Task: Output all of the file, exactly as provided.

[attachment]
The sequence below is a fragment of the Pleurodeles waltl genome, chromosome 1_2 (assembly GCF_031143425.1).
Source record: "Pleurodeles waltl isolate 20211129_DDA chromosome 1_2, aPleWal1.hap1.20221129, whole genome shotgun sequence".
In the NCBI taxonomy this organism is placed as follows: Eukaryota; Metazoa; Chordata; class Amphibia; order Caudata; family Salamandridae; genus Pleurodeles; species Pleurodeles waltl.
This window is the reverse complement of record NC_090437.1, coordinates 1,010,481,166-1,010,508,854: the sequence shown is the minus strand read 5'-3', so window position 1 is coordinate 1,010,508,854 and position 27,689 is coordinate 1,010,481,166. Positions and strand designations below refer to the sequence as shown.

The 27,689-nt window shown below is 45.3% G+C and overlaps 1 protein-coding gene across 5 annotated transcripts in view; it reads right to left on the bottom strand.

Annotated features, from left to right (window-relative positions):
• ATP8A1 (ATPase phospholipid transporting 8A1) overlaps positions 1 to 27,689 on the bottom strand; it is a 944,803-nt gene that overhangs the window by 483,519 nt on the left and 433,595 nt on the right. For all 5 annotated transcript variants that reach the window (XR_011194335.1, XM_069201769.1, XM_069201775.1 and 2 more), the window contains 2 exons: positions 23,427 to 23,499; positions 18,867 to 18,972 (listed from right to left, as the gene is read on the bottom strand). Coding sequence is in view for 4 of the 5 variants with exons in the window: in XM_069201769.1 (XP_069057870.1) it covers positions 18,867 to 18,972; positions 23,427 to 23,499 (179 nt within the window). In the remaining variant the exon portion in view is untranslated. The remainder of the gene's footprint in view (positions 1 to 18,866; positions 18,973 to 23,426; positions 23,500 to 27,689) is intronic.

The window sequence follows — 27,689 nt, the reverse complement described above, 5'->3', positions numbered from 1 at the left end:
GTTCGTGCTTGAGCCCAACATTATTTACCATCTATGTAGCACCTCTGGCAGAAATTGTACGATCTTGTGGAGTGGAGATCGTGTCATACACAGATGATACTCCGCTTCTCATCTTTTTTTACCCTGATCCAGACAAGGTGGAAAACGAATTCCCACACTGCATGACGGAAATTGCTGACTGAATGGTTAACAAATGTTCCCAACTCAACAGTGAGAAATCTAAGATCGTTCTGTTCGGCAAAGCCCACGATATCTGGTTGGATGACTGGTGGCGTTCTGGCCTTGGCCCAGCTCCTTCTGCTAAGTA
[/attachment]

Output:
The sequence below is a fragment of the Pleurodeles waltl genome, chromosome 1_2 (assembly GCF_031143425.1).
Source record: "Pleurodeles waltl isolate 20211129_DDA chromosome 1_2, aPleWal1.hap1.20221129, whole genome shotgun sequence".
In the NCBI taxonomy this organism is placed as follows: Eukaryota; Metazoa; Chordata; class Amphibia; order Caudata; family Salamandridae; genus Pleurodeles; species Pleurodeles waltl.
This window is the reverse complement of record NC_090437.1, coordinates 1,010,481,166-1,010,508,854: the sequence shown is the minus strand read 5'-3', so window position 1 is coordinate 1,010,508,854 and position 27,689 is coordinate 1,010,481,166. Positions and strand designations below refer to the sequence as shown.

The 27,689-nt window shown below is 45.3% G+C and overlaps 1 protein-coding gene across 5 annotated transcripts in view; it reads right to left on the bottom strand.

Annotated features, from left to right (window-relative positions):
• ATP8A1 (ATPase phospholipid transporting 8A1) overlaps positions 1 to 27,689 on the bottom strand; it is a 944,803-nt gene that overhangs the window by 483,519 nt on the left and 433,595 nt on the right. For all 5 annotated transcript variants that reach the window (XR_011194335.1, XM_069201769.1, XM_069201775.1 and 2 more), the window contains 2 exons: positions 23,427 to 23,499; positions 18,867 to 18,972 (listed from right to left, as the gene is read on the bottom strand). Coding sequence is in view for 4 of the 5 variants with exons in the window: in XM_069201769.1 (XP_069057870.1) it covers positions 18,867 to 18,972; positions 23,427 to 23,499 (179 nt within the window). In the remaining variant the exon portion in view is untranslated. The remainder of the gene's footprint in view (positions 1 to 18,866; positions 18,973 to 23,426; positions 23,500 to 27,689) is intronic.

The window sequence follows — 27,689 nt, the reverse complement described above, 5'->3', positions numbered from 1 at the left end:
GTTCGTGCTTGAGCCCAACATTATTTACCATCTATGTAGCACCTCTGGCAGAAATTGTACGATCTTGTGGAGTGGAGATCGTGTCATACACAGATGATACTCCGCTTCTCATCTTTTTTTACCCTGATCCAGACAAGGTGGAAAACGAATTCCCACACTGCATGACGGAAATTGCTGACTGAATGGTTAACAAATGTTCCCAACTCAACAGTGAGAAATCTAAGATCGTTCTGTTCGGCAAAGCCCACGATATCTGGTTGGATGACTGGTGGCGTTCTGGCCTTGGCCCAGCTCCTTCTGCTAAGTA